FRANKFORT — State Sen. Tom Jensen, R-London, withdrew Friday as sponsor of a bill that would require prescriptions to obtain some cold medicines used to make meth after questions arose about a potential conflict of interest.
Jensen, during a floor speech in the Senate, said he heard that some media and blog reports were alleging that he, as an attorney, represents Operation UNITE, an anti-drug task force backed by U.S. Rep. Hal Rogers, R-Somerset.
Rogers is a strong supporter of Jensen's bill in the state Senate that is aimed at curbing methamphetamine labs by requiring a prescription for cold and allergy medications that contain pseudoephedrine, an ingredient used in making meth.
Jensen said he does not represent Operation UNITE but did do some legal work for the agency eight or nine years ago. That had nothing to do with his introducing Senate Bill 50, Jensen said.
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He said he sponsored the legislation because it is needed to save lives. He also predicted that the measure will come to the full Senate for a vote.
Jensen, who is chairman of the Senate Judiciary Committee, said he will continue to push the legislation in his committee but that Senate Majority Leader Robert Stivers, R-Manchester, will take over as its sponsor.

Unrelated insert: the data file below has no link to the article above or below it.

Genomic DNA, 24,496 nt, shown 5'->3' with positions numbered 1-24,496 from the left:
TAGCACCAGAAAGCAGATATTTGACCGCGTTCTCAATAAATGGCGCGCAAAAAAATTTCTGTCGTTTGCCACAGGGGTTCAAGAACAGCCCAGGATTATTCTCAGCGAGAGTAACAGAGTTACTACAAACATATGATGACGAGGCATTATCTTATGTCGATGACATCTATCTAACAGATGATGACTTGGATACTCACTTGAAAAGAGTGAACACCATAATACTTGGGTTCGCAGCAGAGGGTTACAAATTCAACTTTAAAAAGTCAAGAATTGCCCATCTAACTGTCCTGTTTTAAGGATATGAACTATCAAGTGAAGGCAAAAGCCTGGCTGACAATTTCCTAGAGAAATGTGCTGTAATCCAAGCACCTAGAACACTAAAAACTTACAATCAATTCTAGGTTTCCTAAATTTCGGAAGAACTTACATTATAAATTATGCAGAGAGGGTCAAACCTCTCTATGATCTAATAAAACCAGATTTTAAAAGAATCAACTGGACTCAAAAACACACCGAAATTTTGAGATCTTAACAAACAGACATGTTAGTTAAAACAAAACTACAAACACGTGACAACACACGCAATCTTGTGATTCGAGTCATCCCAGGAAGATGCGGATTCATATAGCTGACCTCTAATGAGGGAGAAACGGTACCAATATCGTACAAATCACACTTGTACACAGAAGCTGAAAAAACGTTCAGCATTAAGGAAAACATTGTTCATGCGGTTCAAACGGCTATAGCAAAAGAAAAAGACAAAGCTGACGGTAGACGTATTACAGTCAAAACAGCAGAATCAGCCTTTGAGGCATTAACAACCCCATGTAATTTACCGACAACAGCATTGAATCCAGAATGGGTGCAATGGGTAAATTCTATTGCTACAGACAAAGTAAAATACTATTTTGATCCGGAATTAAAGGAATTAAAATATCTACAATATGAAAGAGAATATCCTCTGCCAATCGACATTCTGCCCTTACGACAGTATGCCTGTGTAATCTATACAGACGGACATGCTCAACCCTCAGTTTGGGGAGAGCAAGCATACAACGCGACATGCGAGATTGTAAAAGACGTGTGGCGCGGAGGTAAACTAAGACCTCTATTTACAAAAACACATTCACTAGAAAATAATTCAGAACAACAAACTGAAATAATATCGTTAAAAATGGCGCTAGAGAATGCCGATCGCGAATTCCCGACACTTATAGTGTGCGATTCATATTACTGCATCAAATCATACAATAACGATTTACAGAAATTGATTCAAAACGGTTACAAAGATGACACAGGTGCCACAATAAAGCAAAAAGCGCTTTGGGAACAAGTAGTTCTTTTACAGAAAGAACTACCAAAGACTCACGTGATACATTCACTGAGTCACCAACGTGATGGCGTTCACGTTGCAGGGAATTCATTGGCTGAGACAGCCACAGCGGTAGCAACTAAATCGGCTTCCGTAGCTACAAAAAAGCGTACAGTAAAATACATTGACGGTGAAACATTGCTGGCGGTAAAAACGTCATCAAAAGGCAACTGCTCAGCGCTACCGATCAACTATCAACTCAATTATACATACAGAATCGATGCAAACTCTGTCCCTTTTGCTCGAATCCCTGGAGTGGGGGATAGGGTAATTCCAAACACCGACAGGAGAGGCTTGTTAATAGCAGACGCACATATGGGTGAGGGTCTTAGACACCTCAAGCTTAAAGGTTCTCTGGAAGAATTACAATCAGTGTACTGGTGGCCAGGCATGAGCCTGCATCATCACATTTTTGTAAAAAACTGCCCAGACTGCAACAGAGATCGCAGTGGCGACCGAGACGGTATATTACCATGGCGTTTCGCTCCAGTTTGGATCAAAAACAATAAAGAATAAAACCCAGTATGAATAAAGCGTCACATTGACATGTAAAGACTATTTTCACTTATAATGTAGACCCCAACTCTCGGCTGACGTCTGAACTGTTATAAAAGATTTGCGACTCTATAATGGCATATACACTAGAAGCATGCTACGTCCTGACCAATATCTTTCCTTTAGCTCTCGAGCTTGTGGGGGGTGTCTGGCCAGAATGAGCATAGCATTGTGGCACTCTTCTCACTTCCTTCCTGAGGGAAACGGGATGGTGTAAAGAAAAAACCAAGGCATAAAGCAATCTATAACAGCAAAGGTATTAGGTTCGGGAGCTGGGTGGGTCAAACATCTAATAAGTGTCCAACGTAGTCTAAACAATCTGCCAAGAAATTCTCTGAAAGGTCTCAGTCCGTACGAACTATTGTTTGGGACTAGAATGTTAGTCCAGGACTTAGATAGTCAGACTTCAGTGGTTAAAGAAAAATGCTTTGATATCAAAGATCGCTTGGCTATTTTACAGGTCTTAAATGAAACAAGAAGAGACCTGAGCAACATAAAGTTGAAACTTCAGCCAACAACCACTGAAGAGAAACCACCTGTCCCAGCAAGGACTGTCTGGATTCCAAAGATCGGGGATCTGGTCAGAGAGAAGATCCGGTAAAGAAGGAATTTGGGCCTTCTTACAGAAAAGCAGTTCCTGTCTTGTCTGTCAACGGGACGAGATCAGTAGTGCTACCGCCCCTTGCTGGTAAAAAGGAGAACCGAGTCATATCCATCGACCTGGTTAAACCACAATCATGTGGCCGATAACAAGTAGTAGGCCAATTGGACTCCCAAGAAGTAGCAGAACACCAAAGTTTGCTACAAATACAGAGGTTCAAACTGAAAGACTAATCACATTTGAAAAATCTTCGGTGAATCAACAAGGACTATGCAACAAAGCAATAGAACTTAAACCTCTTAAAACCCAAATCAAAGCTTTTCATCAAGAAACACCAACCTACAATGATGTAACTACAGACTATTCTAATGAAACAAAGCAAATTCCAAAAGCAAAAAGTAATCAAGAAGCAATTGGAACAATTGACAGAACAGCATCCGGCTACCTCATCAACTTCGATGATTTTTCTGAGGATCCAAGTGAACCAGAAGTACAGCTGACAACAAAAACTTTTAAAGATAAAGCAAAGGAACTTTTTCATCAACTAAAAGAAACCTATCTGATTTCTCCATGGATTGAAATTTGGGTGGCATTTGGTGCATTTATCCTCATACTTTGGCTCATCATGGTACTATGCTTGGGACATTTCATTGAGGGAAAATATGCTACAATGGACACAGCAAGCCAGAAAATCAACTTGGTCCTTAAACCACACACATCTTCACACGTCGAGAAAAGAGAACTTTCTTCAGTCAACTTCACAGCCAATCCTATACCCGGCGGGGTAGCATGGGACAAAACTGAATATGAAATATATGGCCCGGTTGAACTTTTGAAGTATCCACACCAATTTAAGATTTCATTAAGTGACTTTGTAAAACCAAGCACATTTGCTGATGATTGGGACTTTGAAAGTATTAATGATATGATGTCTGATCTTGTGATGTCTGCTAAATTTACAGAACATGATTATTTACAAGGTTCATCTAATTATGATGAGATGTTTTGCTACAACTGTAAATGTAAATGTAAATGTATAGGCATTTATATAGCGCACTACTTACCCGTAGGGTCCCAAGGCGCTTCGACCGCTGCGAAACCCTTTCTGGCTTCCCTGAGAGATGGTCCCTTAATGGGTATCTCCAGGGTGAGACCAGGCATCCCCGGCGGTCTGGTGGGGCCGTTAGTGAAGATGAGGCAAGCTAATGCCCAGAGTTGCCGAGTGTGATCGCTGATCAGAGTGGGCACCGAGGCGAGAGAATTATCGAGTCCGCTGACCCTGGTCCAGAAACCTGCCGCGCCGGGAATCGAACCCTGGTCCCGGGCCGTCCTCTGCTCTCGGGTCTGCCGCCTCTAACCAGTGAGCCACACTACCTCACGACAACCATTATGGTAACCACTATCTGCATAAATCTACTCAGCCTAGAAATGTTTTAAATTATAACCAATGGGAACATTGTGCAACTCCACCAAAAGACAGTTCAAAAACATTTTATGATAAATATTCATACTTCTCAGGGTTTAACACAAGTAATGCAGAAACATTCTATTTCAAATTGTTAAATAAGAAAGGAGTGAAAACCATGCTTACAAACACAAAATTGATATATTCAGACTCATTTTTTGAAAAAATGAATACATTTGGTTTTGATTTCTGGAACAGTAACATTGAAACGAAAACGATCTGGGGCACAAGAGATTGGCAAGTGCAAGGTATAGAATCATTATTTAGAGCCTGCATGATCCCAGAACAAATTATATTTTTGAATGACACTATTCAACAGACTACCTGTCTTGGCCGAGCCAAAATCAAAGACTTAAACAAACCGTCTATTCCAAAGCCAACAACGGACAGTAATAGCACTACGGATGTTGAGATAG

Jensen declined to say where he heard that anyone was accusing him of a conflict of interest.
Jensen's announcement moved several lawmakers — Republicans and Democrats — to speak on behalf of him.
No one should question Jensen's integrity, Stivers said, adding that any media or blogger who said Jensen had a conflict should confirm their information.
Sen. Robin Webb, D-Grayson, said Jensen's integrity cannot be impugned.
"There is no one with higher integrity than the senator from Laurel," said Sen. Julian Carroll, D-Frankfort.
House Judiciary Chairman John Tilley, D-Hopkinsville, who worked closely with Jensen last year during the passage of a prison reform bill, said "his integrity should be unquestioned. Period. End of story."
House Speaker Greg Stumbo, D-Prestonsburg, had harsh words for the over-the-counter-drug industry, which has blanketed the airwaves and media with advertisements against SB 50.
"The health care industry that supports the defeat of that bill ought to be shot," Stumbo said, when asked if the industry had overshot its criticism of the bill. "Obviously methamphetamine is a scourge to our communities and needs to be addressed."
A spokesman for the industry said it had nothing to do with questioning Jensen's integrity and declined to comment on Stumbo's statement.